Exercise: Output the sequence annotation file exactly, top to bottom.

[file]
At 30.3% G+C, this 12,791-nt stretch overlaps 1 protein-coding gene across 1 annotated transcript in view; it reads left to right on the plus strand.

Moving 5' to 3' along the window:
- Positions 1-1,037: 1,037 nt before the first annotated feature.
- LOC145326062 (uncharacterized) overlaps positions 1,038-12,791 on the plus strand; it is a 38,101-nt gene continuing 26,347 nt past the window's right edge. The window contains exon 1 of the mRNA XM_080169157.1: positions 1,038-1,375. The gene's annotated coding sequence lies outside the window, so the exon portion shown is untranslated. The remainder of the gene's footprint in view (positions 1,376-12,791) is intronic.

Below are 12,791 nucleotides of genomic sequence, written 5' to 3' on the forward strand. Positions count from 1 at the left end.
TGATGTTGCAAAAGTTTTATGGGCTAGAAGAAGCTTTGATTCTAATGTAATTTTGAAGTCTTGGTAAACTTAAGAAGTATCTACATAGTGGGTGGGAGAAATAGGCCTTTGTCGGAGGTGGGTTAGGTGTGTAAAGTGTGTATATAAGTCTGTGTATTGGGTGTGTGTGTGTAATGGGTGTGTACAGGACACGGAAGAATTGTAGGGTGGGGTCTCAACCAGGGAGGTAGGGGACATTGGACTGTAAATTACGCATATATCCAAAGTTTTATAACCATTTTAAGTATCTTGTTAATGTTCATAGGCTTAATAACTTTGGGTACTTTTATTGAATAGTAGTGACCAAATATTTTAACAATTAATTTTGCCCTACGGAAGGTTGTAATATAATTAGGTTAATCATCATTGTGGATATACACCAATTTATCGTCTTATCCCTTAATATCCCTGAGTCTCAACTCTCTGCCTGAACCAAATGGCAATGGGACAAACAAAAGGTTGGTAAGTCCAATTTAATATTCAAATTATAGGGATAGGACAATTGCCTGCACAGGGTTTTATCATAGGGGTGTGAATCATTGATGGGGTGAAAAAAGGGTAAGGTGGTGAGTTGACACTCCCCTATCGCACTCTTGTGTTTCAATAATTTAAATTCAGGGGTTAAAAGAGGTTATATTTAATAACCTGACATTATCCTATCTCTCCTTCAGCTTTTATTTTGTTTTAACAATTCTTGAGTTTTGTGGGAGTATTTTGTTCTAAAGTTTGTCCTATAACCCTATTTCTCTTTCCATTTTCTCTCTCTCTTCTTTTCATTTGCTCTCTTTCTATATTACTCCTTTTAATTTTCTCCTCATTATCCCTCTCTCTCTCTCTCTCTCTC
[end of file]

At 30.3% G+C, this 12,791-nt stretch overlaps 1 protein-coding gene across 1 annotated transcript in view; it reads left to right on the plus strand.

Moving 5' to 3' along the window:
- Positions 1-1,037: 1,037 nt before the first annotated feature.
- LOC145326062 (uncharacterized) overlaps positions 1,038-12,791 on the plus strand; it is a 38,101-nt gene continuing 26,347 nt past the window's right edge. The window contains exon 1 of the mRNA XM_080169157.1: positions 1,038-1,375. The gene's annotated coding sequence lies outside the window, so the exon portion shown is untranslated. The remainder of the gene's footprint in view (positions 1,376-12,791) is intronic.

Below are 12,791 nucleotides of genomic sequence, written 5' to 3' on the forward strand. Positions count from 1 at the left end.
TGATGTTGCAAAAGTTTTATGGGCTAGAAGAAGCTTTGATTCTAATGTAATTTTGAAGTCTTGGTAAACTTAAGAAGTATCTACATAGTGGGTGGGAGAAATAGGCCTTTGTCGGAGGTGGGTTAGGTGTGTAAAGTGTGTATATAAGTCTGTGTATTGGGTGTGTGTGTGTAATGGGTGTGTACAGGACACGGAAGAATTGTAGGGTGGGGTCTCAACCAGGGAGGTAGGGGACATTGGACTGTAAATTACGCATATATCCAAAGTTTTATAACCATTTTAAGTATCTTGTTAATGTTCATAGGCTTAATAACTTTGGGTACTTTTATTGAATAGTAGTGACCAAATATTTTAACAATTAATTTTGCCCTACGGAAGGTTGTAATATAATTAGGTTAATCATCATTGTGGATATACACCAATTTATCGTCTTATCCCTTAATATCCCTGAGTCTCAACTCTCTGCCTGAACCAAATGGCAATGGGACAAACAAAAGGTTGGTAAGTCCAATTTAATATTCAAATTATAGGGATAGGACAATTGCCTGCACAGGGTTTTATCATAGGGGTGTGAATCATTGATGGGGTGAAAAAAGGGTAAGGTGGTGAGTTGACACTCCCCTATCGCACTCTTGTGTTTCAATAATTTAAATTCAGGGGTTAAAAGAGGTTATATTTAATAACCTGACATTATCCTATCTCTCCTTCAGCTTTTATTTTGTTTTAACAATTCTTGAGTTTTGTGGGAGTATTTTGTTCTAAAGTTTGTCCTATAACCCTATTTCTCTTTCCATTTTCTCTCTCTCTTCTTTTCATTTGCTCTCTTTCTATATTACTCCTTTTAATTTTCTCCTCATTATCCCTCTCTCTCTCTCTCTCTCTC